1. Bruce, I find myself struggling on a number of levels; if the 50s, 60s, and 70s missionary have understood the Bible as ‘interpreted in their church circles as the kind of activities of dogmatic fundamentalists and that has surely been superseded by later enlightened post-colonial ideas.’ and this is mythological thinking, how do they get beyond this, and to what sort of thinking? I believe creation as in the world we live in and experience daily is also in a real sense God’s word speaking to us and does so to every human being even if they have never heard of Jesus. Every part of he Bible is culturally and temporally situated, but we can read stories from other times and cultures and get a message. as humans this process is not different in relation to Biblical texts surely, so we recognise the injustice of slavery, despite specific ‘rules’ for keeping slaves, etc.

    • Dear Beighsix:
      Thankyou for your pertinent comment, observation and questions. You have added a breath of fresh insight to my blog and this is much appreciated. And congratulations by the way! You are the first to have a published comment to my blog! Not that I have been overwhelmed!!

      The question that you ask is truly an important one: how are we to see the future? How are we to envision the completion of God’s Kingdom and how does that relate to how we live here and now. Keep in mind that the 8 posts in this series is what I have written to summarise my “readings” of the Book of Revelation. The first four are introduction; the second four are my conclusion.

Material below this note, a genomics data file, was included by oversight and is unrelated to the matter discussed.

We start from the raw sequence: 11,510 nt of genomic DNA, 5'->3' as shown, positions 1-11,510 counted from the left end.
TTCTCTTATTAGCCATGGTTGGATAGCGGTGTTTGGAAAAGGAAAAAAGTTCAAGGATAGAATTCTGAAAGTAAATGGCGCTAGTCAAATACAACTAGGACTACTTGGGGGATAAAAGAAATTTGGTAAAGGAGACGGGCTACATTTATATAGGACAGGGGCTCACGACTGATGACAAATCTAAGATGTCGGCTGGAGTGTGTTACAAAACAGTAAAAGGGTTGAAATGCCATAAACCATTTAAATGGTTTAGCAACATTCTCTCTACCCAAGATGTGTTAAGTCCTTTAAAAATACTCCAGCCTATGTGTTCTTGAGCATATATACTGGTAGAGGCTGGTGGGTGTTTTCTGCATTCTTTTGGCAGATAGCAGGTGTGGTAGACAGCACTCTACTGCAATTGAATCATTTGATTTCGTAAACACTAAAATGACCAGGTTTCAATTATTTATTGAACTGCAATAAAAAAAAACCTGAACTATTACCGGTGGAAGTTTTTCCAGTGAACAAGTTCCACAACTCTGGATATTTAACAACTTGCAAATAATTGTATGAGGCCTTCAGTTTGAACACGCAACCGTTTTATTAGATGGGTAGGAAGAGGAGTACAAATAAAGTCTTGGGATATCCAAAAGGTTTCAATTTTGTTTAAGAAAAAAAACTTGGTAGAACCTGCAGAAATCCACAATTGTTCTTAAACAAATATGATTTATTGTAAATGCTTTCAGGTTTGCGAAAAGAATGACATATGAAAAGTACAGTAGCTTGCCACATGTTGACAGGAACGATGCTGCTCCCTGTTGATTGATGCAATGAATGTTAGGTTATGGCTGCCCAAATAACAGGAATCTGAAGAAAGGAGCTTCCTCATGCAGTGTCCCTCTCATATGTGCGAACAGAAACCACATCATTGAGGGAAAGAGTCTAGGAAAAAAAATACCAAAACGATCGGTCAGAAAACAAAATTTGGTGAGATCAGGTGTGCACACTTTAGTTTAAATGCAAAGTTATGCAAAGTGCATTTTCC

I have sometimes found that those prone to re-interpret their own missionary endeavours of past decades as due to their “fundamentalist” disposition have somehow lost a sense of God’s written word speaking directly to them. When they were busy teaching God’s word to the islanders, well then it seemed to be alive and a light to the path. Now it seems that the Bible is cloaked in mystery and in particular John’s Apocalypse is construed as something like a first century version of the “Da Vinci Code”. That construal of this Biblical book simply will not survive a reading of it with one’s ears open. Nor does it reckon with the cultural effort of liberal humanism to re-interpret the Christian message to affirm the mythology of human autonomy. The mythology of human self-sufficiency is, in this sense, the religious disposition of so many in the so-called “western” world. My assumption is that Christian churches have bought into this mythology big-time, and hence cut the ground from beneath themselves.